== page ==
We’ve laid out the positives and potential downsides of moving your emergency fund, but before you make any decisions, there are some things to consider.
- Do you have a good relationship with your existing bank? While getting an extra percent on your savings APY is a great thing, it may not be worthwhile if you switch to a bank that does not offer the same level of service. If you already have a good relationship with your bank, this should be valued.
- Does your savings impact other accounts? Many banks have monthly service fees that can be waived if you have a combined balance across qualifying accounts. If you move your emergency fund to another bank, will it mean that you incur a monthly fee on your checking account?
- Will you have the same access to your funds? It is important to check if there are withdrawal restrictions on your new account. Some accounts offer a higher APY, but you may be restricted to how much and how often you can withdraw your money.
3.90% – 4.75%
2.00% – 4.80%
$12 Can be waived if you maintain a $1,000 minimum daily balance, making direct deposits or Associated SnapDeposits of $500 or more per statement cycle, or holding $2,500 in combined deposit accounts with the same statement cycle date or having a Health Savings Account or investment account
0.02% – 4.00%
up to 4.20%
1.00% – 4.25%
$10 Related to Wells Fargo Everyday Checking. The fee can be waived if you maintain a minimum daily balance of $500 or receive at least $500 in qualifying direct deposits per month. The fee is also waived if you’re 17 to 24 and have a linked Wells Fargo Campus Debit Card or Campus ATM card linked to the checking account
0.15% – 2.51%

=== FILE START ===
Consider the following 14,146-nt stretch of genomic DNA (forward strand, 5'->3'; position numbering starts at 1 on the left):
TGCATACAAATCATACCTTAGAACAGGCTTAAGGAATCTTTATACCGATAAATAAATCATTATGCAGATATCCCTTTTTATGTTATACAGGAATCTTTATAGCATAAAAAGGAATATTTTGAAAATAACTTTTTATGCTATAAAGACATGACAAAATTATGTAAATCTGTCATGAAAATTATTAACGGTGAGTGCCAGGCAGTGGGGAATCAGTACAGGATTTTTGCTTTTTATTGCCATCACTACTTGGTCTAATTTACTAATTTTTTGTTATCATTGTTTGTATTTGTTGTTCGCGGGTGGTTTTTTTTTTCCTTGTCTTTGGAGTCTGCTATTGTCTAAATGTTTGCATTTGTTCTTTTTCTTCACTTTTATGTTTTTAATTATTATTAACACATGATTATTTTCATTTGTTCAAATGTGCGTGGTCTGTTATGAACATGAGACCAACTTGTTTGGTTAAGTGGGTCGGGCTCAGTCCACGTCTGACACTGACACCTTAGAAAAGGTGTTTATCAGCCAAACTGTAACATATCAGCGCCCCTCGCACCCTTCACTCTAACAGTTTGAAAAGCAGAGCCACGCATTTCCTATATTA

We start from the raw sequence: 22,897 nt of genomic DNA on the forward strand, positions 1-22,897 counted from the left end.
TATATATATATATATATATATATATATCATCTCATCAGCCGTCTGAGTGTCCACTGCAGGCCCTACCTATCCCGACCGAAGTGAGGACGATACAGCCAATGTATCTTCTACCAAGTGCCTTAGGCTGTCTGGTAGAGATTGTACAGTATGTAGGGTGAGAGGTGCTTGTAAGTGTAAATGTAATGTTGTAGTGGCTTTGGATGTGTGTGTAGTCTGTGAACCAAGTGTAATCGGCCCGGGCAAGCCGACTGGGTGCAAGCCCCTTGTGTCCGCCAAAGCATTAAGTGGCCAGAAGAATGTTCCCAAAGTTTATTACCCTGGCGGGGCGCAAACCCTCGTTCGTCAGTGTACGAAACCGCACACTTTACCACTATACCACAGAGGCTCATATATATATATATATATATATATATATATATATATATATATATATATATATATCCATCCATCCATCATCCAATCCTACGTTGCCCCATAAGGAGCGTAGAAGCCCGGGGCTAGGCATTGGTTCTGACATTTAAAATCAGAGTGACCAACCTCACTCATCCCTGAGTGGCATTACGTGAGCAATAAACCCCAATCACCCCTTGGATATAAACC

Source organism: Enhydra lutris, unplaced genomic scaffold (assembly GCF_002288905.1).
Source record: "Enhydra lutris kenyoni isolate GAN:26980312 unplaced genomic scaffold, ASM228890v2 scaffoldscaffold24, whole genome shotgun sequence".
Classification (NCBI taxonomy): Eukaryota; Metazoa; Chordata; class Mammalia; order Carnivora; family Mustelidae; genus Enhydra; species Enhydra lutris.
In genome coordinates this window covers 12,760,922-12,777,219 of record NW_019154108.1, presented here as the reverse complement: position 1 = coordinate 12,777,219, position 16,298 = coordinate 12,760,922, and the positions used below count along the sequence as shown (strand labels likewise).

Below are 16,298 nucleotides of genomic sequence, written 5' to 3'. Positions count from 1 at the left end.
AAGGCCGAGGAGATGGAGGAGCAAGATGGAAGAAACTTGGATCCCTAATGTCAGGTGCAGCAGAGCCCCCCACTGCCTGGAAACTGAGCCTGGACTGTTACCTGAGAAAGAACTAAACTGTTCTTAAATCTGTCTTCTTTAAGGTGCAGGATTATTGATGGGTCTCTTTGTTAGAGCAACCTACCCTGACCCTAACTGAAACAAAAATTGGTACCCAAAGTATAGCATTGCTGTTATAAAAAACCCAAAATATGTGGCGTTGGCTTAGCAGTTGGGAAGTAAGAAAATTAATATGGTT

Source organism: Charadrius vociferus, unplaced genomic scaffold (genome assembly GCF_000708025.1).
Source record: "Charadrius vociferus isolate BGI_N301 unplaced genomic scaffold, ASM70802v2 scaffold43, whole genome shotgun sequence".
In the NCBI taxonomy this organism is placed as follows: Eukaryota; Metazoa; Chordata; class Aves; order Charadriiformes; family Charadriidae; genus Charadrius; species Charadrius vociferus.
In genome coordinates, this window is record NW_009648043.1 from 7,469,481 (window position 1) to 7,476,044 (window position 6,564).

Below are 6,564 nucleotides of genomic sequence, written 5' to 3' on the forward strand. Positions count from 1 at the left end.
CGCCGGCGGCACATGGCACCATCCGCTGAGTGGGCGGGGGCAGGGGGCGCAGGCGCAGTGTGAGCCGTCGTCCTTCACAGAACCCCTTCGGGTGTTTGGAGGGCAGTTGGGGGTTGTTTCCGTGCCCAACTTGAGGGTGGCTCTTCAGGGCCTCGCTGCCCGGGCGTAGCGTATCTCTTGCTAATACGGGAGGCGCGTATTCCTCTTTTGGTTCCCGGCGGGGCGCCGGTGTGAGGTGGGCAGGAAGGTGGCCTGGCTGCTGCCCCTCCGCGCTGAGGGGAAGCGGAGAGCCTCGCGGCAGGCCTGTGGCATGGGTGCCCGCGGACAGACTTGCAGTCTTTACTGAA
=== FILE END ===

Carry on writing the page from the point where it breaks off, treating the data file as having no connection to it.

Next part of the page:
0.50% – 4.51%
$12 can be waived by maintaining an account balance of $1,500, qualifying deposit of $250+ per month or enrol in Preferred Rewards
0.01% – 0.04%
0.03% – 4.50%
$10 Can be waived if you have monthly direct deposits of at least $500 or you maintain a daily balance of at least $500
2.70% – 4.70%
How to Move Your Emergency Fund
If you’ve made the decision that you want to move your emergency fund to another bank, there are several steps you’ll need to go through. These include:
- Research your options: This is the part that causes most people to feel reluctant about moving a bank account, as you will need to research banks. Don’t be tempted to be dazzled by an impressive rate, as you will also need to check reviews of the customer service and facilities.
- Check the account terms and conditions: If you have a short list of accounts, you will need to carefully check the account terms and conditions to ensure that you are fully aware of any restrictions or charges that may apply.
- Open your new account: Once you’ve decided on a new account and bank, you’ll need to go ahead and start the account opening process. Fortunately, many banks make this quite simple and you may even be able to open the account online.
- Transfer the Funds: After you’ve had the confirmation that your new account is opened, you’ll need to move all or part of your emergency fund. You can typically do this by ACH transfer, but some banks allow debit card or other transfer methods. Be wary of sending your funds by wire, as this may incur a transfer fee both from the sending and receiving banks.
- Close out the old account: This is an optional step, but after your new account is funded and you’ve had confirmation that the transfer has been received, you will need to make the decision about whether to close out your old account. If your old account does not incur any fees, it may be worthwhile keeping it open, as you can use the account for another savings goal, but some people prefer the simplicity of closing the account.